With golf, NASCAR, tennis, and more, the return of sports seems to be drawing close

Gary Anderson is a two-time world champion, but as his sport took its opening steps towards a return to normalcy, his bid for glory was foiled by an unusual opponent.

Anderson’s WiFi connection failed.

Darts is Anderson’s area of specialty, and he is one of the best of modern times. However, he is the only one of 128 professional players who was forced to withdraw from the Professional Darts Corporation’s Home Tour, which launched this week.

“When we did tests of my WiFi, it’s just not reliable enough,” Anderson told The Sun. “It doesn’t surprise me. I struggle to pay bills online in my house, it’s really frustrating.”

We’ve all been there, Gary.

Even as Anderson’s annoyance grew, the issue highlighted the fact that not all sports are created equal when it comes to emerging from the COVID-19 pandemic.

Darts is able to operate legitimate tournaments with elite players and real prize money, and the greatest headache that’s likely to pop up is some spotty internet. Players stream themselves throwing at a board in their home, and go head-to-head with a rival in another location, even another country.

The logistical factors regarding other forms of athletic competition, especially those involving team sports, are far more serious.

We are seeing this play out in various forms. While NBA commissioner Adam Silver struck a pessimistic tone for the prognosis of his league’s 2019-20 season last week, some other sports are taking tentative steps towards restarting the action.

The most notable example may be golf, where the PGA Tour plans to return on June 11 with the Charles Schwab Challenge at Colonial Country Club in Fort Worth, Texas. Tour commissioner Jay Monahan revealed a blueprint for a full summer schedule with events on 13 consecutive weeks, and at least the first four of those to be played without fans.

“Our hope is to play a role – responsibly – in the world’s return to enjoying the things we love,” Monahan said in a statement.

There is a strong push to bring sports back safely for purposes of national morale, and Monahan and LPGA commissioner Mike Whan were named to the Great American Economic Revival Group by President Trump last week.

Golf’s advantage is that it lends itself far more neatly to social distancing than basketball, football, hockey, soccer and the like. It is played outdoors, and even in normal circumstances players do not typically have to get particularly near to each other. The only usual physical contact is the post-round handshake. The closest interaction players have is with their caddies, and while it might not be particularly comfortable for a looper to wear a mask while lugging a bag around the course, it is a valid option.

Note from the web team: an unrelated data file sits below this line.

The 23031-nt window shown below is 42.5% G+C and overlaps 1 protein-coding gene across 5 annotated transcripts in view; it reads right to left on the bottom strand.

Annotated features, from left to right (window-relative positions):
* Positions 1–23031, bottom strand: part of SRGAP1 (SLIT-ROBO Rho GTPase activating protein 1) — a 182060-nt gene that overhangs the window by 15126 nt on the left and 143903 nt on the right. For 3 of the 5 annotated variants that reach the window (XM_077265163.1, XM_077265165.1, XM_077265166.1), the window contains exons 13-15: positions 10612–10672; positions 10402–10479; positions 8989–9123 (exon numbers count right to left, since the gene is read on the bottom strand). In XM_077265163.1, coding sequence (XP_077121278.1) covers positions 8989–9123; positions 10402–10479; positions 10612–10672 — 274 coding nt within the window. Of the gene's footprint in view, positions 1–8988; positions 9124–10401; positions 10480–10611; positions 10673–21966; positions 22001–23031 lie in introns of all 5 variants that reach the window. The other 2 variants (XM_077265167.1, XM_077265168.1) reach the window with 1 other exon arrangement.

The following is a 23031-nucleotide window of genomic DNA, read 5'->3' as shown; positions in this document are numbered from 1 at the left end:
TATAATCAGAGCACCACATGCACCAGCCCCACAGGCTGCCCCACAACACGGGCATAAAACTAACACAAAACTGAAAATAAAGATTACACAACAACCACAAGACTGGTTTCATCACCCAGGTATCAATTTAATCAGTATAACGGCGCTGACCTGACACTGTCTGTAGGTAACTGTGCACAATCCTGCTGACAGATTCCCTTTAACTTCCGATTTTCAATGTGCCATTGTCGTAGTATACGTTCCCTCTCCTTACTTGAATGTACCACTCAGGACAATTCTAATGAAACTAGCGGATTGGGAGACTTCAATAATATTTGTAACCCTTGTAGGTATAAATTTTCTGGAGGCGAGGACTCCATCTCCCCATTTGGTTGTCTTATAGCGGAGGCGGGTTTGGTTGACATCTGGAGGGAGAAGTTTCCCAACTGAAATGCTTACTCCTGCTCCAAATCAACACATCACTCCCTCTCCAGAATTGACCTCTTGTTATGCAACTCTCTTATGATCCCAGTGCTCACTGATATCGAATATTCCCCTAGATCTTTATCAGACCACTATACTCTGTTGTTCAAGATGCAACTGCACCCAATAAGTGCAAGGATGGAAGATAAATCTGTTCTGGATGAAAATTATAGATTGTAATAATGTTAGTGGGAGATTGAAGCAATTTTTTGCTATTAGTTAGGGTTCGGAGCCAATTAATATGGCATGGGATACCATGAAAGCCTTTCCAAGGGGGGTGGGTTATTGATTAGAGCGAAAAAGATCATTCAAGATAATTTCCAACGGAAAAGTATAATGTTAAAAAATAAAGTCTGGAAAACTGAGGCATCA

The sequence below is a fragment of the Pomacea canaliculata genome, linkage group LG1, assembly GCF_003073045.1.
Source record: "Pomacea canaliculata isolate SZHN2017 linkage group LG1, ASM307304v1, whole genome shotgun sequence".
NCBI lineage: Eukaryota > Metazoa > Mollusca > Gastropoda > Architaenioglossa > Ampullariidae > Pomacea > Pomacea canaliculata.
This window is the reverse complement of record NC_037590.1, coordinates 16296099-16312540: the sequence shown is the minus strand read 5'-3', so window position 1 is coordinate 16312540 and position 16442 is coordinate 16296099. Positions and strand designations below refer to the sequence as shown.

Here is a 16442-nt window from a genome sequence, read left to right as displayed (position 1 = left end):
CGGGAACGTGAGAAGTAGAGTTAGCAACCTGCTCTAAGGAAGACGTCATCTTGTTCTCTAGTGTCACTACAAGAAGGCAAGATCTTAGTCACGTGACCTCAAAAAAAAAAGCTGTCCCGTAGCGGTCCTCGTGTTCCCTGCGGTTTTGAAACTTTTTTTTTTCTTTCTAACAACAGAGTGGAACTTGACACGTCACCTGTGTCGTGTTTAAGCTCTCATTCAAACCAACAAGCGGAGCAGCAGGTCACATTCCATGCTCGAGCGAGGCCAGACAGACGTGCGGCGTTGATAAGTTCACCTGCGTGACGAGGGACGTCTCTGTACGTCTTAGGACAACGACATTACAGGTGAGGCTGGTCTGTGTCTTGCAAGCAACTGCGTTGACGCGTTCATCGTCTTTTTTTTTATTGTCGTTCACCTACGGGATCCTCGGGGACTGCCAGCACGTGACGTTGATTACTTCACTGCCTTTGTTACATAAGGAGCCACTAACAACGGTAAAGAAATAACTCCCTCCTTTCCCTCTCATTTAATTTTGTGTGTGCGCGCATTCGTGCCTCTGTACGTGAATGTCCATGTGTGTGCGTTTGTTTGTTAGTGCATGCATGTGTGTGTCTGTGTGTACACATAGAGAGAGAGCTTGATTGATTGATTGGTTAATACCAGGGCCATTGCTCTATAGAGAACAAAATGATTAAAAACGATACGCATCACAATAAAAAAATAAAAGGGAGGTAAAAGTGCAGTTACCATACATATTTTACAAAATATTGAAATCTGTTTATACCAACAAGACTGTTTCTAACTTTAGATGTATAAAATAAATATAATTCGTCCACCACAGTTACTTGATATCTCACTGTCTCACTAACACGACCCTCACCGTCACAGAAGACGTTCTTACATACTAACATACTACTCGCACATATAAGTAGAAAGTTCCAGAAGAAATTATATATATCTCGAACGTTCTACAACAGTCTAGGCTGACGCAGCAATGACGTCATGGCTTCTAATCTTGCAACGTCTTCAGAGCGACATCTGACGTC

Certainly, sports that don’t require the participants to be in the immediate proximity of each other have a decided edge when it comes to getting back up and running quickly. While the ATP and WTA Tours are heavily contingent on travel, which obviously poses a major current problem, singles tennis in itself doesn’t need its players to be at close quarters. There is natural separation of 78 feet – the length of a court.

Serena Williams’ coach Patrick Mouratoglou has launched Ultimate Tennis Showdown, an ongoing tournament to be held at his academy in the south of France starting on May 16. Mouratoglou’s venue is a short drive from Monte Carlo, where dozens of top tennis players have homes for tax purposes. Balls will be changed more frequently than normal and players will sit on opposite sides of the court at changeovers.

“We’re going to make sure we take no risks with the players and staff. We’ve thought of the whole tournament with distance and all the requirements we’re supposed to take into consideration,” Mouratoglou said.

In motor racing, NASCAR is actively exploring how and when to return and is considering a number of innovative options, according to FOX Sports’ Bob Pockrass. Various discussions have taken place between NASCAR officials and state authorities regarding approval for races without fans.

NASCAR is not just about the drivers. Each team needs extensive personnel to function properly, but in big open spaces and with an abundance of helmets and other protective equipment to separate people from exposure, it is possible to see how races could be restarted with minimal risk.

“There could be one-day shows, there could be races where there’s no practice, there could be races with no qualifying, there could be races with no competitive pit stops,” Pockrass said. “Everything is on the table.”

Amid everything, it does seem that we are getting closer to a position where there will be a decent supply of sports to watch, other than repeats and re-runs.

It won’t look like what we are used to, but after all this time we are well beyond worrying about that too much. It will take some sports longer than others, and the associated logistics offer up differing conundrums.

Whatever comes, whenever it comes, we will be ready.

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